White South Africans accepted majority Black rule because the long term trend turned against them. Long before Black people were able to effectively impose their will on White South Africans by force, that being a potential eventuality led White South Africans to reach an accommodation that ended their enforced political majority.

If the people of the Middle East, in Saudi Arabia, Jordan, Kuwait, UAE, Egypt and other current governments ruled effectively as colonies by pro-US dictators gain the accountability over their governments' policies, then Jewish people in Israel will accept non-Jewish rule for the same reasons.

The people of Palestine, if negotiations for a transition begin when the threat is still potential as they did in South Africa, would be flexible as Black South Africans were about the rights of what Khamenei calls "foreign immigrants".

The alternative is colonialism. When Barack Obama says the United States "will do what it takes to preserve Israel's qualitative military edge because Israel must always have the ability to defend itself, by itself, against any threat", he is saying he will do all he can to ensure that the 400 million non-Jews of Israel's region remain either under sanction, foreign-supported civil war or direct pro-US dictatorial rule indefinitely for the sake of fewer than six million Jewish people in that territory. A Black-skinned Cecil Rhodes and a true embarrassment to the human race.

Sunday, March 04, 2012

What is sacrosanct for the United States: Israel or Democracy?

A quick look at two contradictory passages from Barack Obama's speech to AIPAC:
In many ways, this award is a symbol of the broader ties that bind our nations. The United States and Israel share interests, but we also share those human values that Shimon spoke about: a commitment to human dignity. A belief that freedom is a right that is given to all of God's children. An experience that shows us that democracy is the one and only form of government that can truly respond to the aspirations of citizens.
Four years ago, I stood before you and said that, "Israel's security is sacrosanct. It is non-negotiable." That belief has guided my actions as president. The fact is my administration's commitment to Israel's security has been unprecedented. Our military and intelligence cooperation has never been closer. Our joint exercises and training have never been more robust. Despite a tough budget environment, our security assistance has increased every single year. We are investing in new capabilities. We're providing Israel with more advanced technology the types of products and systems that only go to our closest friends and allies. And make no mistake: We will do what it takes to preserve Israel's qualitative military edge because Israel must always have the ability to defend itself, by itself, against any threat.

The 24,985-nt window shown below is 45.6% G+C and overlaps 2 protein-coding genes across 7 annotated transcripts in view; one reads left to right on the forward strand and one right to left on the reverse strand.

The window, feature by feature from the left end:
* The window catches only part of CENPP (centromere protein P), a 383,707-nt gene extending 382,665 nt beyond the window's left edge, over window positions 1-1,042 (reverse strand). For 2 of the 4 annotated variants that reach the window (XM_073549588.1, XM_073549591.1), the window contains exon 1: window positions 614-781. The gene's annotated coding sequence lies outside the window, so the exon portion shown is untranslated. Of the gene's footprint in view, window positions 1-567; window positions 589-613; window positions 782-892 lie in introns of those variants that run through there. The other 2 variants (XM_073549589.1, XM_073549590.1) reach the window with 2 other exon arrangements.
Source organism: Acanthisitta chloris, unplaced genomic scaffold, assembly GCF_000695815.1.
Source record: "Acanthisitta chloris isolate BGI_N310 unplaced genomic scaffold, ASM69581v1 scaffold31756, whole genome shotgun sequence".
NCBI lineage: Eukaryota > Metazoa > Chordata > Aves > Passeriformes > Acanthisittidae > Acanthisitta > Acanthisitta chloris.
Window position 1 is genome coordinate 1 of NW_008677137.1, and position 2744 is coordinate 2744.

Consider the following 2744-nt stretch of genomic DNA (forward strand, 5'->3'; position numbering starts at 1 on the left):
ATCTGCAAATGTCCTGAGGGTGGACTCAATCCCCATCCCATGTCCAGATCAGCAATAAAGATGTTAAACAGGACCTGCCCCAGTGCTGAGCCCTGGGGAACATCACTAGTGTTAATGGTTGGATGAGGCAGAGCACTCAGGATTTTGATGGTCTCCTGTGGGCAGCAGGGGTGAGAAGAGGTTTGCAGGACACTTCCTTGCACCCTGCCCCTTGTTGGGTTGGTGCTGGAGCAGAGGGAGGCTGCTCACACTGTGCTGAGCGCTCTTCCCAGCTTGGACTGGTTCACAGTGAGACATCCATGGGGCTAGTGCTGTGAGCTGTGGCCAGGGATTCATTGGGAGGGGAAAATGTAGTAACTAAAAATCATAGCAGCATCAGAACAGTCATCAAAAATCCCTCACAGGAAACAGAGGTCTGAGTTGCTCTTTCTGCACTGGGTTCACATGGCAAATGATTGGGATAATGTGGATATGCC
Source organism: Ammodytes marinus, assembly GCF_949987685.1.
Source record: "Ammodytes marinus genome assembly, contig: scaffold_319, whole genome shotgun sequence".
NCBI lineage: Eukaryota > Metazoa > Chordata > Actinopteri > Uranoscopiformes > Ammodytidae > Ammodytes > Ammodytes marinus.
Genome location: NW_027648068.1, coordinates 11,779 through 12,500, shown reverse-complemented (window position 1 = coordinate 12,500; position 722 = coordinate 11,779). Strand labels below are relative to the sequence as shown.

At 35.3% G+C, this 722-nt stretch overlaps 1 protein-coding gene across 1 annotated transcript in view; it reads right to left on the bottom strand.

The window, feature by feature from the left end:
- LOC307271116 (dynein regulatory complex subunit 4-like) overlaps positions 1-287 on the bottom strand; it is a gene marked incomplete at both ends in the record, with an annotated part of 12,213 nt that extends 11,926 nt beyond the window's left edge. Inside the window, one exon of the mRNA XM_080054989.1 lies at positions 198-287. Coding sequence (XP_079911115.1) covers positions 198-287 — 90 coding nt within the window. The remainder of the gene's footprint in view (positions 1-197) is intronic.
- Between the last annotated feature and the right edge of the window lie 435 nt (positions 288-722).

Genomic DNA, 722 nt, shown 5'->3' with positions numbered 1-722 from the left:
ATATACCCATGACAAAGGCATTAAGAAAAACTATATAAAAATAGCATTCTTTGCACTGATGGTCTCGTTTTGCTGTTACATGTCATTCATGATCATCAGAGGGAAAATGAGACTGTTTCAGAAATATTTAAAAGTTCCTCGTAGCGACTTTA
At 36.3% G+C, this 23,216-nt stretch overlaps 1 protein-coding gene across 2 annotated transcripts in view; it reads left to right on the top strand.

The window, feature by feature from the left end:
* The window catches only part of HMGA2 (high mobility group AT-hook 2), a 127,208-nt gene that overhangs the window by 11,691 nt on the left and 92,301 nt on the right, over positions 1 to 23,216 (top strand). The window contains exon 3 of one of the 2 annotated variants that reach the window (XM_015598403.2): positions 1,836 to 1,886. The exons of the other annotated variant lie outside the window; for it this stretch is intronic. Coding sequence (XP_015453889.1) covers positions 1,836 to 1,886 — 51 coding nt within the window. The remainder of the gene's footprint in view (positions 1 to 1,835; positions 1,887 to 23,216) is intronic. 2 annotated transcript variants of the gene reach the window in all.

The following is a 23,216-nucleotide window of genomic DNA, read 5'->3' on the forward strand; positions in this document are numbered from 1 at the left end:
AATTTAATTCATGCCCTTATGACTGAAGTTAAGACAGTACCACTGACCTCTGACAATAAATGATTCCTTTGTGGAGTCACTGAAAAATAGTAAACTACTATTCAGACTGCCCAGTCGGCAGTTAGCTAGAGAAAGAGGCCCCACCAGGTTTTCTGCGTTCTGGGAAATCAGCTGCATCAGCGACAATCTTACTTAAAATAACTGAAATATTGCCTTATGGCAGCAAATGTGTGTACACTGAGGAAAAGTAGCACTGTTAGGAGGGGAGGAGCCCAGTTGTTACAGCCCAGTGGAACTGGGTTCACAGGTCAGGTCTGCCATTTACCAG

The question this raises is could Israel preserve both its qualitative military edge and the ability to defend itself, by itself against any threat if, among others, Saudi Arabia was not ruled by a pro-US dictatorship?

If not, then Barack Obama as US President doing what it takes to preserve Israel's advantage means working to ensure that Saudi Arabia continues to be ruled by what is effectively a colonial government subordinate to the US.

We've seen before that Saudi Arabia spends more than 2.5 times as much as Israel does on its military.
Military spending
Rank Country Spending ($) % of GDP Per capita ($)
8 Saudi Arabia 42,917,000,000 11.2% 1,524
18 Israel 13,001,000,000 6.3% 1,882
We've seen that the vast majority of Arab populations consider Israel one of the two primary threats to them. (With a majority considering the US itself the other.)
Name TWO countries that you think pose the biggest threat to you.

Israel 71%
United States 59%
Iran 18%
Westerners like the misleading poll result that Arab populations are "prepared for peace" if Israel returns ALL of the territory Israel captured in 1967. But let's look at that result more closely. (Same poll as above.)
Which of the following statements is closer to your view?

24% - Prepared for peace if Israel is willing to return all 1967 territories including East Jerusalem, and Arab governments should put more effort into this

43% - Prepared for peace if Israel is willing to return all 1967 territories including East Jerusalem, but Israel will never give up these territories easily

23% - Even if Israel returns all 1967 territories, Arabs should continue to fight
Despite the contorted and indirect way this this question is posed, its result is that only 24% of Arab populations want their governments to put more effort into getting Israel to return all 1967 territories. Worded as it is, if this poll is correct, the official position of the pro-US colonial dictatorships may still only have the support of distinct minorities of their populations.

I'll also note that it would not be inconsistent for a person to be "prepared for peace if Israel returns all 1967 territories and want his or her government to put more effort into this" while also believing Israel is not legitimate, should not exist, and that a transition to Arab/Muslim majority rule would still be preferable to Israel returning all 1967 territories.